Long-Term Effect of Compost and Inorganic Fertilizer Application on Soil Organic Matter Structure in a Sandy Loam
|School||Nanjing Agricultural College|
|Keywords||Soli organic matter Fertilization Aggregates Carbohydrate Lignin|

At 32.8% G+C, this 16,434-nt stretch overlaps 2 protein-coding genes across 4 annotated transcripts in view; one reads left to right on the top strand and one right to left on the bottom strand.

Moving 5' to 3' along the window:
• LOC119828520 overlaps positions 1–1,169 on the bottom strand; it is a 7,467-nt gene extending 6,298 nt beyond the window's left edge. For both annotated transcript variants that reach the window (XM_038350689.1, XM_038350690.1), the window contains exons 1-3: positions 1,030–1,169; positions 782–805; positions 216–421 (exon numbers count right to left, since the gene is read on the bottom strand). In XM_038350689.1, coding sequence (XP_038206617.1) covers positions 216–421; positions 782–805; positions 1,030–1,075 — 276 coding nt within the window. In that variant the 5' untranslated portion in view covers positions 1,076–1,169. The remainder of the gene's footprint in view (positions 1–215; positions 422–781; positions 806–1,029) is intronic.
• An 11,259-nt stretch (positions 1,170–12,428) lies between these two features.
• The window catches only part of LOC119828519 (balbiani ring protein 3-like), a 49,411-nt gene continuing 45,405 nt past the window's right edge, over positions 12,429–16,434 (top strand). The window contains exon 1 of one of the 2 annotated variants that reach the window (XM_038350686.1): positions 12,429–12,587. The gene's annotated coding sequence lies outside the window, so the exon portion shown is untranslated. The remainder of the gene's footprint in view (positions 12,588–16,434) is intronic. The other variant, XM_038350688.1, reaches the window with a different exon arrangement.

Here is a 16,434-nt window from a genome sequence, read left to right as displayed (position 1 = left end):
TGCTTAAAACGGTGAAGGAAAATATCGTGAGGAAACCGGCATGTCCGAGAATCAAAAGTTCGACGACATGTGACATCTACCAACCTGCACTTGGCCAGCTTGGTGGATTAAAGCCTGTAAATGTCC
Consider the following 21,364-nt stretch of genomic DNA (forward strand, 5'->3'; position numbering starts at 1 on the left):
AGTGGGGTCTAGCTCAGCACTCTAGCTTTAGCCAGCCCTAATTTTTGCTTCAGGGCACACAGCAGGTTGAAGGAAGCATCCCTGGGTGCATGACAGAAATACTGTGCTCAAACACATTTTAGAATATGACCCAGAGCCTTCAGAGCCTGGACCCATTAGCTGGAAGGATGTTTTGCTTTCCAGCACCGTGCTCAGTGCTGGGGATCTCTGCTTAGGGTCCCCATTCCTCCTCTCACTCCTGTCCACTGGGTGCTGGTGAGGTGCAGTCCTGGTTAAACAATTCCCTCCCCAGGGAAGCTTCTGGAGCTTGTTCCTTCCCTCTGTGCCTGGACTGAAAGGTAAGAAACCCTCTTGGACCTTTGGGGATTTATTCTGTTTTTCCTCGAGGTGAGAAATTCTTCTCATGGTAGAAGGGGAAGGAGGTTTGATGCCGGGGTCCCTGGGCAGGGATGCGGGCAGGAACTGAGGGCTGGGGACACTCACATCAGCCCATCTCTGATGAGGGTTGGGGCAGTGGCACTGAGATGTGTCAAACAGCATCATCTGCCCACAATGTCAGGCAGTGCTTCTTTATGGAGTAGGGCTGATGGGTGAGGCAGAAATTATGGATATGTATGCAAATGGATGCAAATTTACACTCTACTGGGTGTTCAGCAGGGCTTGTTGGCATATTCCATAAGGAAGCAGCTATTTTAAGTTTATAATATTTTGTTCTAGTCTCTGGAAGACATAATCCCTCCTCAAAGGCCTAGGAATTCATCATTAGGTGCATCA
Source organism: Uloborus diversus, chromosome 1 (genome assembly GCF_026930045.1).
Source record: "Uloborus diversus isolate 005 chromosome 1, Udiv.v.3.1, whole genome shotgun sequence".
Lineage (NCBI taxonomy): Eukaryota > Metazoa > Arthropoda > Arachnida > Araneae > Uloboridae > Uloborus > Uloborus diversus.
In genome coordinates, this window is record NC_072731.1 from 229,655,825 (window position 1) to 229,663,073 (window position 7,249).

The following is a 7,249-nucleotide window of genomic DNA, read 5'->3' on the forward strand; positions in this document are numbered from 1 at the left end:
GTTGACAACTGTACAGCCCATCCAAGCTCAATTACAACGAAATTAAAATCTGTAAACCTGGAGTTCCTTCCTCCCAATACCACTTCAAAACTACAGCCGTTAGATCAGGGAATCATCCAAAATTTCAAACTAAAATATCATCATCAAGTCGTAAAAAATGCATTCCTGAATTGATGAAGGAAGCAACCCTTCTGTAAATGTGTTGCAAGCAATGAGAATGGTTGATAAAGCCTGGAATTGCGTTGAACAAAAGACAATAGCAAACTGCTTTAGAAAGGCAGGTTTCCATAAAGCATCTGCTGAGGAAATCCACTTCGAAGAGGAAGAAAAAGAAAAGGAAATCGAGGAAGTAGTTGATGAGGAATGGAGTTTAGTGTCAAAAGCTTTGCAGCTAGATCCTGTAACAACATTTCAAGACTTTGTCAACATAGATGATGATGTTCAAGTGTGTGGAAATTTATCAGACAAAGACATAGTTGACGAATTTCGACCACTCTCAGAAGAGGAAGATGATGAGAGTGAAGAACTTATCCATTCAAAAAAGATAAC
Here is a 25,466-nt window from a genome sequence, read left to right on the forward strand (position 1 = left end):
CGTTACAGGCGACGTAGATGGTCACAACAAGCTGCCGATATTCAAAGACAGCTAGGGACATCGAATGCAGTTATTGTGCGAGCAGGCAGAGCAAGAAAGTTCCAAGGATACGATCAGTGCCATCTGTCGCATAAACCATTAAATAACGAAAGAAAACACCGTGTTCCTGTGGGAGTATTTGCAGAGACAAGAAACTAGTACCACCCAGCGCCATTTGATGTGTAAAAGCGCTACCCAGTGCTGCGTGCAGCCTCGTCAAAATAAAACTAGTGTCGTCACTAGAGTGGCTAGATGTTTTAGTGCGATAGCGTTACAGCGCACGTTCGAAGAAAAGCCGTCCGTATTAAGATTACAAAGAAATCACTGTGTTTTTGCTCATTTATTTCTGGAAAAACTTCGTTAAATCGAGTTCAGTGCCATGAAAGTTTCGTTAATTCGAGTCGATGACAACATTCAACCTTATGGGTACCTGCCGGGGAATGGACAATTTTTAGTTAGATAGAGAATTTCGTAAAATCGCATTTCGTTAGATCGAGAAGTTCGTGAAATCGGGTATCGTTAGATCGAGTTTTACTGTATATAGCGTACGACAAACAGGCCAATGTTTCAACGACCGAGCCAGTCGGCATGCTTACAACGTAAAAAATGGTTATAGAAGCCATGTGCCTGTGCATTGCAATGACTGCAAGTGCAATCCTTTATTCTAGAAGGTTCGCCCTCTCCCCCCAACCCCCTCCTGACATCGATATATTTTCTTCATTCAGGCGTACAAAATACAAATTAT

To clarify the accumulation mechanism of soil organic matter in a sandy loam, long-term effect of compost and chemical fertilizers application on concentration and structure of soil organic matter were studied. Soil samples were collected from a long-term field experiment which had four treatments, i.e. compost (CM), half N in compost plus half N in fertilizer (HCM), fertilizer (NPK) and control without any fertilizer or compost (CK). All soils were separated into macroaggregate (2000～250μm), microaggregate (250～53μm) and silt+clay fraction (<53μm) using the wet-sieving method. The molecular structure of the organic matter in the bulk soils and the aggregates on the fourier transform infrared photoacoustic spectroscope (FTIR-PAS) and solid-state13C-nuclear magnetic resonance (13C-NMR) spectroscope. And the concentration and distribution of carbohydrate and lignin in aggregates were studied by the acid extraction and alkaline copper oxidation methods, respectively.The results showed that aggregate mass and organic carbon concentration in bulk soils and aggregates were greatly changed by long-term compost and chemical fertilizer application. Compost application significantly increased the macroaggregate mass, whereas fertilization had a much weaker effect. Fertilization, especially compost application, significantly increased organic C contents in bulk soils and aggregates. The concentration of organic carbon was different for different aggregates size classes. The organic carbon concentration in macroaggregates was higher (mean value of10.58gC·kg-1) than those in microaggregates and silt+clay fraction (mean value of6.41gC·kg-1and6.69gC·kg-1, respectively). However, carbohydrate content was larger in macroaggregates and silt+caly fraction (mean value of0.93gC·kg-1and0.89gC·kg-1, respectively) than in microaggregates, which was agreed with the results of the infrared spectrums that the weakest absorption of O-H and C-H were found in microaggregates. The largest content of lignin was in the macroaggregates due to the selective accumulation of vanillyl C and syringyl C during organic matter decomposing. With the decreasing of aggregate size, lignin content reduced. Phenolic C was found significantly associated with lignin content (R2=0.384,p=0.011), showing that phenolic C should be a good indicator for lignin content. Different from the aromatic C, the relative content of alkyl-C increased with the decreasing of aggregate size. Thus, the ratios of alkyl-C/O-alkyl-C increased with the decreasing of aggregate size and they were significantly negatively correlated with the C/N ratio (R20.421, p=0.022). These findings suggest that organic matter were decomposed in the finer the aggregates.Compared with CK, the application of compost increased the ratio of O-alkyl-C or carbonyl-C to total organic C in soil, but the decomposition degree of organic matter decreased, whereas the application of chemical fertilizer increased the ratio of O-alkyl-C and alkyl-C to organic C in the soil. The relative content of aryl-C in bulk soils was reduced in all treatments. The increase in the proportion of O-alkyl-C in the soil was mainly attributed to the increase in relative content of methoxyl-C and N-alkyl-C in macroaggregates under compost treatment. However, the increase in the proportion of O-alkyl-C was mainly attributed to’the increase in methoxyl-C or N-alkyl-C in macroaggregates and O-alkyl-C in microaggregates in NPK treatment. Application of compost led to the accumulation of carbonyl-C in macroaggregates and microaggregates of the soil, whereas that of alkyl-C was mainly observed in macroaggergates under NPK treatment. Application of either organic matter or chemical fertilizer reduced the relative content of aryl-C in the soil, which was mainly attributed to the decrease in the proportion of aryl-C in macroaggregates and microaggregates. All the findings indicated that total soil organic matter structure was affected mainly by soil organic matter structure in macroaggregates and microaggregates in sandy loam. Long-term application of compost helps physically protect a large amount of carbohydrates and organic acids in macroaggregates and microaggregates, then raise the content of organic carbon in soil.